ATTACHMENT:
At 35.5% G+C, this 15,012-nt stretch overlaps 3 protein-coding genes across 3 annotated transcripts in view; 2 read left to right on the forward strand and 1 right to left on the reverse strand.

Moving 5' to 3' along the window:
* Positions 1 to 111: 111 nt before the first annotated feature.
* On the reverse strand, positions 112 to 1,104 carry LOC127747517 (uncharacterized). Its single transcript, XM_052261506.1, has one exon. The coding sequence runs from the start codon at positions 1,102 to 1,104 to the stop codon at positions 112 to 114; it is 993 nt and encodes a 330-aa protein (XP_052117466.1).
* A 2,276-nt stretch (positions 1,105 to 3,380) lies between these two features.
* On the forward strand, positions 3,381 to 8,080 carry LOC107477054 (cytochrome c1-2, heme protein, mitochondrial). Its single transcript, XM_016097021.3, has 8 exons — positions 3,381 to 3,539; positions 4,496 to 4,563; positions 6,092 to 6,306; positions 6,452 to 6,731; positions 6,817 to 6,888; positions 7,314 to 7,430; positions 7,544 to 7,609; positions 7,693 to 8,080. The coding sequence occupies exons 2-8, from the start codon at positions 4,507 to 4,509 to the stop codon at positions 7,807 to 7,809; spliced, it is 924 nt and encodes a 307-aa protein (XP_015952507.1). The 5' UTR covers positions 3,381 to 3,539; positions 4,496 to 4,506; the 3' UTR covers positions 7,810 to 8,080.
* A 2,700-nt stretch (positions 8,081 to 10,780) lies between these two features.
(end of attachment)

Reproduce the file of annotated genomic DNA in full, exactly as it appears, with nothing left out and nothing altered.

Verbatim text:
At 35.5% G+C, this 15,012-nt stretch overlaps 3 protein-coding genes across 3 annotated transcripts in view; 2 read left to right on the forward strand and 1 right to left on the reverse strand.

Moving 5' to 3' along the window:
* Positions 1 to 111: 111 nt before the first annotated feature.
* On the reverse strand, positions 112 to 1,104 carry LOC127747517 (uncharacterized). Its single transcript, XM_052261506.1, has one exon. The coding sequence runs from the start codon at positions 1,102 to 1,104 to the stop codon at positions 112 to 114; it is 993 nt and encodes a 330-aa protein (XP_052117466.1).
* A 2,276-nt stretch (positions 1,105 to 3,380) lies between these two features.
* On the forward strand, positions 3,381 to 8,080 carry LOC107477054 (cytochrome c1-2, heme protein, mitochondrial). Its single transcript, XM_016097021.3, has 8 exons — positions 3,381 to 3,539; positions 4,496 to 4,563; positions 6,092 to 6,306; positions 6,452 to 6,731; positions 6,817 to 6,888; positions 7,314 to 7,430; positions 7,544 to 7,609; positions 7,693 to 8,080. The coding sequence occupies exons 2-8, from the start codon at positions 4,507 to 4,509 to the stop codon at positions 7,807 to 7,809; spliced, it is 924 nt and encodes a 307-aa protein (XP_015952507.1). The 5' UTR covers positions 3,381 to 3,539; positions 4,496 to 4,506; the 3' UTR covers positions 7,810 to 8,080.
* A 2,700-nt stretch (positions 8,081 to 10,780) lies between these two features.